Office for National Statistics (ONS) Geospatial were asked by ONS’s Natural Capital Team to review the product and consider assigning GSS codes to it (as set out by the GSS Geography Policy), so it could become an official ONS-supported statistical geography.
Despite eftec’s UE being based on official 2011 ONS built-up areas (BUAs), 2012 National Records of Scotland (NRS) Scotland Settlements and 2015 Northern Ireland Statistics and Research Agency (NISRA) Northern Ireland Settlement Development Limits, the subsequent modifications and their nature, make it unsuitable for an official release. While not incorrect and internally consistent, the methodology and the outputs were based on subjective decisions that the ONS had no influence over.
For example, it was found that a simple reordering of the production stages led to a greater inclusion of green and blue spaces in several cases (Figure 17). The Urban Extent product is unlike official products supported by the ONS, such as the 2011 BUAs, which are based on well-documented procedures and had direct involvement from the ONS. More research would be needed to develop this product further and make it an official statistical geography.
Nôl i'r tabl cynnwys
Urban Bird Index
To create the Urban Bird Index, data for 27 bird species were collected from the joint BTO/RSPB/JNCC Breeding Bird survey. The birds selected to be considered urban were taken from the England Biodiversity Strategy and they are:
- blue tit
- carrion crow
- green woodpecker
- great tit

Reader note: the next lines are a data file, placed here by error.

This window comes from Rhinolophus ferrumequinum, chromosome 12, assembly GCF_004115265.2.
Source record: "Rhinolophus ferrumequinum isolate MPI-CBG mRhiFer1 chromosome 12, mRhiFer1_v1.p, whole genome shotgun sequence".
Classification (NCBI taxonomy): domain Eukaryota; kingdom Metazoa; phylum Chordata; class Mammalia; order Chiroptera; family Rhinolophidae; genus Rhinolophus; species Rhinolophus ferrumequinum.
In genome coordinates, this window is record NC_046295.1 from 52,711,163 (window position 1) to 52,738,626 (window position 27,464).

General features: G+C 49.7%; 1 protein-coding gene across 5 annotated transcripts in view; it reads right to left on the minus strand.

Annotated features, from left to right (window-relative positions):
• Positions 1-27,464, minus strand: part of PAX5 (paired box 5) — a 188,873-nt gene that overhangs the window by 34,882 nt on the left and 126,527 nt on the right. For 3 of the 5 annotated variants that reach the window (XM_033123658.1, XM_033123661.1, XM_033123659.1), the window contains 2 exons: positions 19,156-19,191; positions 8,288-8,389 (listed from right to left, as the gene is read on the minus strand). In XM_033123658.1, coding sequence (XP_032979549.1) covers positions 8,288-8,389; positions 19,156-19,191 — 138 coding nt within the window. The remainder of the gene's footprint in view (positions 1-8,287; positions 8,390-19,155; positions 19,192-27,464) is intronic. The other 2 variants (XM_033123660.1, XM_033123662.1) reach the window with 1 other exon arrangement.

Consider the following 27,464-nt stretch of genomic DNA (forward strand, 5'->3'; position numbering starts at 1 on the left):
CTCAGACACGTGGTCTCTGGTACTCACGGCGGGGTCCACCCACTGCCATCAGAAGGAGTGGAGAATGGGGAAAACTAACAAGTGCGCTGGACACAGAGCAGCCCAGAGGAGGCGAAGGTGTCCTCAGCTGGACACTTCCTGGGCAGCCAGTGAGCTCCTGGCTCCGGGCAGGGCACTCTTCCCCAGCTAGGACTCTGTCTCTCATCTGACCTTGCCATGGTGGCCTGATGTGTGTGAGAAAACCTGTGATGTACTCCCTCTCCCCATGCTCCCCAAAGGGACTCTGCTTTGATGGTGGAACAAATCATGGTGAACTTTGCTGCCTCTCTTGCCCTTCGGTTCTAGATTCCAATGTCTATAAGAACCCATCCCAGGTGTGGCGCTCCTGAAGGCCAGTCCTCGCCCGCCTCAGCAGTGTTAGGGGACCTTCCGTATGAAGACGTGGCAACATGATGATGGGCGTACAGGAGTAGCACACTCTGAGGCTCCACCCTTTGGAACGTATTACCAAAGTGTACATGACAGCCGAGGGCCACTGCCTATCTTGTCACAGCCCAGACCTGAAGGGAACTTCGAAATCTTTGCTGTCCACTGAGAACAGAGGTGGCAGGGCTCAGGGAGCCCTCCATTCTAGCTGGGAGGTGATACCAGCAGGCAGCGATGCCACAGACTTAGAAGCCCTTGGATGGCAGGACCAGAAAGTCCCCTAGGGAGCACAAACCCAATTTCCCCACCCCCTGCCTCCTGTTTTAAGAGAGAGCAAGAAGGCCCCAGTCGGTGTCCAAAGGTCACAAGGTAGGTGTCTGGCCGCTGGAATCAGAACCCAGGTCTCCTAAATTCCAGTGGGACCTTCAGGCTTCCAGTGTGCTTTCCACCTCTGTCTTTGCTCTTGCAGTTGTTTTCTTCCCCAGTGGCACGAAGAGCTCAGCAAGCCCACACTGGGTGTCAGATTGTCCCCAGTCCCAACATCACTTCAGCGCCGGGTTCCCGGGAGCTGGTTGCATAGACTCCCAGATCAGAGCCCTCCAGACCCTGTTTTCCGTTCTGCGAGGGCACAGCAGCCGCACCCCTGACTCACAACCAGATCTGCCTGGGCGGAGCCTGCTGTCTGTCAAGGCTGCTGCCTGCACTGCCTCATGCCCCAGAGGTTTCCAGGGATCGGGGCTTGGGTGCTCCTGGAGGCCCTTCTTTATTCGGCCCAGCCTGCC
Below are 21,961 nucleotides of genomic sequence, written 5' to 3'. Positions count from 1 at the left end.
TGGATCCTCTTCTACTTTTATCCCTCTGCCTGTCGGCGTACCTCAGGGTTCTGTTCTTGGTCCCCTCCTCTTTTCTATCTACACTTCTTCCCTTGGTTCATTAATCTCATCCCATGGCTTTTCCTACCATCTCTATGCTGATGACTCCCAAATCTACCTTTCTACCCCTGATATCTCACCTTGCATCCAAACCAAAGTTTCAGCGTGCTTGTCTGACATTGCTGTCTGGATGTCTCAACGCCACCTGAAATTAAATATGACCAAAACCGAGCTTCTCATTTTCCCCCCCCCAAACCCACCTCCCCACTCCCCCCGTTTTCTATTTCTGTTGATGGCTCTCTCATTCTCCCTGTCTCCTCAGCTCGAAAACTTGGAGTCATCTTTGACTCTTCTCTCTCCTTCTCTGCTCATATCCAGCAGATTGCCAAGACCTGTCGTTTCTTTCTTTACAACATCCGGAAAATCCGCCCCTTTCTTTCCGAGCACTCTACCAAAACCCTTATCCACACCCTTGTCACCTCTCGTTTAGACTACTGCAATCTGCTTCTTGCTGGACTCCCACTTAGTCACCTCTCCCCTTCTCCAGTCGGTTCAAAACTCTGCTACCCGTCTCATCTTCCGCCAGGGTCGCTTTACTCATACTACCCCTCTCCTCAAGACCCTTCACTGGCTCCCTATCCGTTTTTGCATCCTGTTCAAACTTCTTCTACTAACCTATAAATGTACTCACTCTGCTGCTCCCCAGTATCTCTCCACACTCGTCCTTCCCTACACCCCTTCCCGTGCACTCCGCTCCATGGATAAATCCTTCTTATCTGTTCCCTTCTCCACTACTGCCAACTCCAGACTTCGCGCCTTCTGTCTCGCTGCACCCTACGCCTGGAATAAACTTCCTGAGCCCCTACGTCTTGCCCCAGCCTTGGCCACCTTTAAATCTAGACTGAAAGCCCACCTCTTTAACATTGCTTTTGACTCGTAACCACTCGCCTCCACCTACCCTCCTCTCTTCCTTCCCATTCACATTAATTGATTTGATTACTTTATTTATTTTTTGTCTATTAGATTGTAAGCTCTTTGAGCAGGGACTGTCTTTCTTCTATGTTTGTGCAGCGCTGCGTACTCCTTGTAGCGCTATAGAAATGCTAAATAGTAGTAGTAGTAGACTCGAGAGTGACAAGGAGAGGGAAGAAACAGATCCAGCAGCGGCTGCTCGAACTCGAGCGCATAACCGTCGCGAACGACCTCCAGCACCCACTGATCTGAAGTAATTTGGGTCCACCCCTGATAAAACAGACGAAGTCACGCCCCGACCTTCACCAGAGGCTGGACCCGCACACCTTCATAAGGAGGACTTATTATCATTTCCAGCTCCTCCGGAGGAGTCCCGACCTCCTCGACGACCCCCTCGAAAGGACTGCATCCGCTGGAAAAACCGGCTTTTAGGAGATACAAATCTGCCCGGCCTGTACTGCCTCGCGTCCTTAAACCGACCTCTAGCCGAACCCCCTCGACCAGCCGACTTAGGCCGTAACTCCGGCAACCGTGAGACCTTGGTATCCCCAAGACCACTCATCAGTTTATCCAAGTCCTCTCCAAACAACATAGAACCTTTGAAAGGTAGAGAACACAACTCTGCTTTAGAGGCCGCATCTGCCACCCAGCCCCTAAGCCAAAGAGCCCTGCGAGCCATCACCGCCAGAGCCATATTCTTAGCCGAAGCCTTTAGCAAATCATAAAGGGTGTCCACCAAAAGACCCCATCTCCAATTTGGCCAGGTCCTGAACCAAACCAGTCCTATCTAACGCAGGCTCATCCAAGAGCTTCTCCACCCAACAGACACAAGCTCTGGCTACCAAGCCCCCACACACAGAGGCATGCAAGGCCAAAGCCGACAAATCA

- long-tailed tit
- mistle thrush
- pied wagtail
- song thrush
- house sparrow
- collared dove
- house martin
The names highlighted are considered to be “urban specialists”. The data for each of the bird species are used to calculate the mean count per square by dividing the species totals by the total number of squares surveyed. This number is then used to create the index for each of the 27 species and then a geometric mean is taken across all species to create the all urban bird species index.
The Living with Mammals survey
The Living with Mammals (LwM) survey creates effort-based indices of mammal abundance across the built environment and is managed by the People’s Trust for Endangered Species.
An “effort-based” index takes into account the variation in observer effort between years. Each week, survey participants record the length of time they spend observing the site in each of four periods or “times of day” – dawn, day, dusk and night. This is taken into account when calculating the index (differences between years are corrected for).
Mammals included in the survey are:
- roe deer
- brown rat
- grey squirrel
Sites are chosen by participants and are identified as one of the 13 types, described either by use (for example, “allotment” or “churchyard”) or by predominant habitat type (for example, “riverbank” or “woodland”). Participant data collectors are volunteers and self-selecting, which may bias results towards areas with more mammals to view.
For this analysis, sites within the ONS defined urban area were chosen and only those that were recorded in two or more years were included.
Individual species trends are based on fitting a Poisson GAM model to data that look at the maximum number of animals seen together in a particular week, with standard errors calculated by bootstrapping at the site level.
The all species trend is calculated as the geometric mean of the individual species, weighted equally.Nôl i'r tabl cynnwys
Using satellite data, Ordnance Survey estimated the area of community gardens and allotments within the urban area at 7,925 hectares in 2019.